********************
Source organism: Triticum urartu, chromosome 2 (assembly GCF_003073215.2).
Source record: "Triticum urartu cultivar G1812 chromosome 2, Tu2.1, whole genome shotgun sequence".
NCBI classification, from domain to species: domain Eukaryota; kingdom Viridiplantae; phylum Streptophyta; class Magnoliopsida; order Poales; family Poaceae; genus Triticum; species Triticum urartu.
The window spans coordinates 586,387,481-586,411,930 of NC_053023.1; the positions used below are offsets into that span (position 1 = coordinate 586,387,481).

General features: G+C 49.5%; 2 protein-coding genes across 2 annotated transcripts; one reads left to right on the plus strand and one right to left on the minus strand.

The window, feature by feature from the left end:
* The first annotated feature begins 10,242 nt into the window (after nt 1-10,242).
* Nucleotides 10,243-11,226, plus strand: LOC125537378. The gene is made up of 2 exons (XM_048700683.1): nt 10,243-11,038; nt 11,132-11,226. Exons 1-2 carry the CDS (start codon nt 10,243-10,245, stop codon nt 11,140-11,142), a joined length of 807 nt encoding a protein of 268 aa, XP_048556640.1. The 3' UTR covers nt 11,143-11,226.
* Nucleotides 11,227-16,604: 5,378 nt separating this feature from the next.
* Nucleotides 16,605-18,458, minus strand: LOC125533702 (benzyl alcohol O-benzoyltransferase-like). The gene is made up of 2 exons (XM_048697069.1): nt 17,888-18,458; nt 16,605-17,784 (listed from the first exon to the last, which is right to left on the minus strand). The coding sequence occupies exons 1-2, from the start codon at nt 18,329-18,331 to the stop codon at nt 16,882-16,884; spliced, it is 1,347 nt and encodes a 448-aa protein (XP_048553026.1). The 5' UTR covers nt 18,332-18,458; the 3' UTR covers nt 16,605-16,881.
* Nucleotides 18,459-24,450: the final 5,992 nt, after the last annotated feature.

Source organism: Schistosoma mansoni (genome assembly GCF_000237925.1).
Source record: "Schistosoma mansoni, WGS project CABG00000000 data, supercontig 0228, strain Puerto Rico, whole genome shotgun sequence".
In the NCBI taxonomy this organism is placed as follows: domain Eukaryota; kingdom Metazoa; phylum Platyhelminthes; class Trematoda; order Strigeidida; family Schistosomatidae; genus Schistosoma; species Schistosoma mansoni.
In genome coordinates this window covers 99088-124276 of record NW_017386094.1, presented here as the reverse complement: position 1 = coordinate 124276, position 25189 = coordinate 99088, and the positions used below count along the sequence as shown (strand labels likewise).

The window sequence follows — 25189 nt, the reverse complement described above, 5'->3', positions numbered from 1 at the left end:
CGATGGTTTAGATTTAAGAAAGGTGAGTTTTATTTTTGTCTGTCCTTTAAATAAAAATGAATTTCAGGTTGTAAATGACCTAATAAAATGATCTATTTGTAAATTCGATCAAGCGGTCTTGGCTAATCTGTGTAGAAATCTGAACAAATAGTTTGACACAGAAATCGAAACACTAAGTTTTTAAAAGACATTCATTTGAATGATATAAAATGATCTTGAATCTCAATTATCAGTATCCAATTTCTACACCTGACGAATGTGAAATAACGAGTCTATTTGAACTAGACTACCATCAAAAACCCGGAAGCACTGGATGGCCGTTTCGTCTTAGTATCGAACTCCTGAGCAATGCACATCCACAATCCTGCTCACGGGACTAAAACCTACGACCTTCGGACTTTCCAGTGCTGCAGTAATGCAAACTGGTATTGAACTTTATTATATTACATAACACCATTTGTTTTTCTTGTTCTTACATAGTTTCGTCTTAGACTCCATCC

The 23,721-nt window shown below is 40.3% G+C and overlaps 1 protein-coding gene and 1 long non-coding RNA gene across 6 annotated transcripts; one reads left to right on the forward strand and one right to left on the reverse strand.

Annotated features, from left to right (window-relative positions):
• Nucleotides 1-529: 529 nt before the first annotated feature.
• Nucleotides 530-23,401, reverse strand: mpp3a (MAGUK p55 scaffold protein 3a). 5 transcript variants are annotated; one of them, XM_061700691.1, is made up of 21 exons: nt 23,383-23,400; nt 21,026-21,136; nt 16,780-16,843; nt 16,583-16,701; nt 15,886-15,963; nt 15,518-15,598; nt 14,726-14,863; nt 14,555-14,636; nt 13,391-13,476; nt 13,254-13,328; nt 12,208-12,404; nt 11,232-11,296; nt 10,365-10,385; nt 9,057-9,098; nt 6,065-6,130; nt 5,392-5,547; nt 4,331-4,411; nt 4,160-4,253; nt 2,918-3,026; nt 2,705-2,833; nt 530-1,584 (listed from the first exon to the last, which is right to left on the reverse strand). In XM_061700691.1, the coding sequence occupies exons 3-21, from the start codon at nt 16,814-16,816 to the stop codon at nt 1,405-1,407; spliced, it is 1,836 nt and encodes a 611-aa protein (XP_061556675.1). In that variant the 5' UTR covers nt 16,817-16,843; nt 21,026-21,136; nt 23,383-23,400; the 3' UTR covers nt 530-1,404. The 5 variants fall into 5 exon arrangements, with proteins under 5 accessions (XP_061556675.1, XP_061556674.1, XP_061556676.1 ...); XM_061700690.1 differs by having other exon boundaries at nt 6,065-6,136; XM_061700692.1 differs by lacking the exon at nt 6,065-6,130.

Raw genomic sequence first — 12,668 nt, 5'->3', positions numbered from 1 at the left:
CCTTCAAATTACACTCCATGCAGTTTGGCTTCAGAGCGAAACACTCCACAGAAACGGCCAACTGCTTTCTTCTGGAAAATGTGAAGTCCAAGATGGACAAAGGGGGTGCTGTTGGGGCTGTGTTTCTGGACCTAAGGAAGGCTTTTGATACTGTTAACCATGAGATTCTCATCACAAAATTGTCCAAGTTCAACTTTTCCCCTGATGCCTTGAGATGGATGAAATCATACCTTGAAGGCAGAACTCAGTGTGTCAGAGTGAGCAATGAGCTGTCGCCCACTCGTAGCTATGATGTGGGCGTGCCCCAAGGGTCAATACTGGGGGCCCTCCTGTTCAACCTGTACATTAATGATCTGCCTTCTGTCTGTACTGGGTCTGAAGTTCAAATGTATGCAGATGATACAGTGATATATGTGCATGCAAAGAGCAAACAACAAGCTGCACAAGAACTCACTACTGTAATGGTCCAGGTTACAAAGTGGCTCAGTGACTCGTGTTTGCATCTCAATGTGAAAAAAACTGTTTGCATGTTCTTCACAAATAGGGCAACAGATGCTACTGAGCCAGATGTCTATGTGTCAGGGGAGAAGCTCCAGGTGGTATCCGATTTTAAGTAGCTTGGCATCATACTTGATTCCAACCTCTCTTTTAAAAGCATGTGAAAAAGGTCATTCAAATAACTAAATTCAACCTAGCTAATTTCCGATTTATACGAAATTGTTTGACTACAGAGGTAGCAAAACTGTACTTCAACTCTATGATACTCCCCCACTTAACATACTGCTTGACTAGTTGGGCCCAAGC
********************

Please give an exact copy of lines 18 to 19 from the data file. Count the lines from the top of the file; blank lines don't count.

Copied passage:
The 23,721-nt window shown below is 40.3% G+C and overlaps 1 protein-coding gene and 1 long non-coding RNA gene across 6 annotated transcripts; one reads left to right on the forward strand and one right to left on the reverse strand.

Annotated features, from left to right (window-relative positions):